Proceedings of the National Academy of Sciences of the United States of America
Osmium is one of the rarer elements in seawater, with typical concentration of ≈10 x 10-15 g g-1 ( 5.3 x 10-14 mol kg-1. The osmium isotope composition (187Os/188Os ratio) of deep oceans is 1.05, reflecting a balance between inputs from continental crust (≈ 1.3) and mantle/cosmic dust (≈ 0.13). Here, we show that the 187Os/188Os ratios measured in rain and snow collected around the world range from 0.16 to 0.48, much lower than expected (>1), but similar to the isotope composition of ores (approximate to 0.2) that are processed to extract platinum and other metals to be used primarily in automobile catalytic converters. Present-day surface seawater has a lower 187Os/188Os ratio (≈0.95) than deep waters, suggesting that human activities have altered the isotope composition of the world's oceans and impacted the global geochemical cycle of osmium. The contamination of the surface ocean is particularly remarkable given that osmium has few industrial uses. The pollution may increase with growing demand for platinum-based catalysts.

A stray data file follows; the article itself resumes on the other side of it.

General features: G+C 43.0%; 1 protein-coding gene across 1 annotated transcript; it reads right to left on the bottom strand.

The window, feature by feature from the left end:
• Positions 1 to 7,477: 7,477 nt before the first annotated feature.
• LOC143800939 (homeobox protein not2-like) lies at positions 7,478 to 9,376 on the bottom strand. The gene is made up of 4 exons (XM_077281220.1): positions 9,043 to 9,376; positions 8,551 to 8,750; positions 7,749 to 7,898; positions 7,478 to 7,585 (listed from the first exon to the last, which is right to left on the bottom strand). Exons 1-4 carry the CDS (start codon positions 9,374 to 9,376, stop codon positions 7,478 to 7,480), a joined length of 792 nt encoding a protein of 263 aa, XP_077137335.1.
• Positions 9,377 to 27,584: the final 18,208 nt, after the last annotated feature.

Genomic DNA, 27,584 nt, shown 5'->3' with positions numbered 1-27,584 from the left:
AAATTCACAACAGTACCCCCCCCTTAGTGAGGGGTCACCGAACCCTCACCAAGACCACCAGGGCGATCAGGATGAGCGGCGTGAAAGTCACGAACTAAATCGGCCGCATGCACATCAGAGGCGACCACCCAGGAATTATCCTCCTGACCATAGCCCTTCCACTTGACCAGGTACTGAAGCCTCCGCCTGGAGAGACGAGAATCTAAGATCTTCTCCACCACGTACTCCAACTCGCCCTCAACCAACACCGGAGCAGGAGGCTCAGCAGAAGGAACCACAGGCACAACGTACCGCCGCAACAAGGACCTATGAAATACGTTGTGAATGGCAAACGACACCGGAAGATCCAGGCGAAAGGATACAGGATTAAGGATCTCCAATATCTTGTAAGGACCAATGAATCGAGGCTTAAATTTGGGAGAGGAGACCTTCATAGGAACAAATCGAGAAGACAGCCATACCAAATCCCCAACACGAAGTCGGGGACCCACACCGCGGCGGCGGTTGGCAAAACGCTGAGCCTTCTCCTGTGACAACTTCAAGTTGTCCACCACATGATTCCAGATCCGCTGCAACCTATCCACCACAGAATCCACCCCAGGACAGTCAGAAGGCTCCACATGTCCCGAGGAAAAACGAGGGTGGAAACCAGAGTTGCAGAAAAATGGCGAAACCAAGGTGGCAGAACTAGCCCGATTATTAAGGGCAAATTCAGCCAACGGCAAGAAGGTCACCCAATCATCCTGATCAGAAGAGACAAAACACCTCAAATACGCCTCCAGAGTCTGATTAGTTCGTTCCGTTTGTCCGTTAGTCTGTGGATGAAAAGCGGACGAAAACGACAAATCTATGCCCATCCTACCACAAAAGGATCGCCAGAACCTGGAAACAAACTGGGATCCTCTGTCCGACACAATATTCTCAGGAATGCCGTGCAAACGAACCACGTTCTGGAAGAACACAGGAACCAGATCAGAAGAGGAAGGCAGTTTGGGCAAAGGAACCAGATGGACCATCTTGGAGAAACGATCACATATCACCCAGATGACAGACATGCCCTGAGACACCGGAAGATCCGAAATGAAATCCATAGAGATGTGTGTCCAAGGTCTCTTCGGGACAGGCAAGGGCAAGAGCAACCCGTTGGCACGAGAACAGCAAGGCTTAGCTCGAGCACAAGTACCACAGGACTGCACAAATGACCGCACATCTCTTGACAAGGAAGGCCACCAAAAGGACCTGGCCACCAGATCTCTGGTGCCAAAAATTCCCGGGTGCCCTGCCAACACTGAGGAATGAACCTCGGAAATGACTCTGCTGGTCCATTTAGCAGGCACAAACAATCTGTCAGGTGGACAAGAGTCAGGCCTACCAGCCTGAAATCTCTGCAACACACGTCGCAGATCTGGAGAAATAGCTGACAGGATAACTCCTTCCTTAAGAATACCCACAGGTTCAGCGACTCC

Original Publication Citation
Chen, C., Sedwick, P.N., & Sharma, M. (2009). Anthropogenic osmium in rain and snow reveals global-scale atmospheric contamination. Proceedings of the National Academy of Sciences of the United States of America, 106(19), 7724-7728. doi: 10.1073/pnas.0811803106
Chen, Cynthia; Sedwick, Peter N.; and Sharma, Mukul, "Anthropogenic Osmium in Rain and Snow Reveals Global-Scale Atmospheric Contamination" (2009). OEAS Faculty Publications. 87.